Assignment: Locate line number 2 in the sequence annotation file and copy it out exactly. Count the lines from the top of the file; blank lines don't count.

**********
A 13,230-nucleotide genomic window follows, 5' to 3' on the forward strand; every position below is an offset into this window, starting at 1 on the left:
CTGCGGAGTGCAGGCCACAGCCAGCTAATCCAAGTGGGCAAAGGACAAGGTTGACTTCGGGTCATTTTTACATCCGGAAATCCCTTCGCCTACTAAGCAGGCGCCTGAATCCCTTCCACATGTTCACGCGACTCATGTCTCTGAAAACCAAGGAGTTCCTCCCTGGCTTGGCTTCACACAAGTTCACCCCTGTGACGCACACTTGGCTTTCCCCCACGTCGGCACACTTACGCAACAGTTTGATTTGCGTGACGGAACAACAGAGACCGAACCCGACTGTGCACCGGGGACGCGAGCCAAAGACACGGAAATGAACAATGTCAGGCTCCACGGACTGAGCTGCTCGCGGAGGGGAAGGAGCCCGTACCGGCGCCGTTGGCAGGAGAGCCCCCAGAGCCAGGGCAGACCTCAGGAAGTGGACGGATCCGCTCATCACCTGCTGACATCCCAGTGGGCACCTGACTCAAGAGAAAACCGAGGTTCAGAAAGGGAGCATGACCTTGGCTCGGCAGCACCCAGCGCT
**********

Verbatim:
CTGCGGAGTGCAGGCCACAGCCAGCTAATCCAAGTGGGCAAAGGACAAGGTTGACTTCGGGTCATTTTTACATCCGGAAATCCCTTCGCCTACTAAGCAGGCGCCTGAATCCCTTCCACATGTTCACGCGACTCATGTCTCTGAAAACCAAGGAGTTCCTCCCTGGCTTGGCTTCACACAAGTTCACCCCTGTGACGCACACTTGGCTTTCCCCCACGTCGGCACACTTACGCAACAGTTTGATTTGCGTGACGGAACAACAGAGACCGAACCCGACTGTGCACCGGGGACGCGAGCCAAAGACACGGAAATGAACAATGTCAGGCTCCACGGACTGAGCTGCTCGCGGAGGGGAAGGAGCCCGTACCGGCGCCGTTGGCAGGAGAGCCCCCAGAGCCAGGGCAGACCTCAGGAAGTGGACGGATCCGCTCATCACCTGCTGACATCCCAGTGGGCACCTGACTCAAGAGAAAACCGAGGTTCAGAAAGGGAGCATGACCTTGGCTCGGCAGCACCCAGCGCT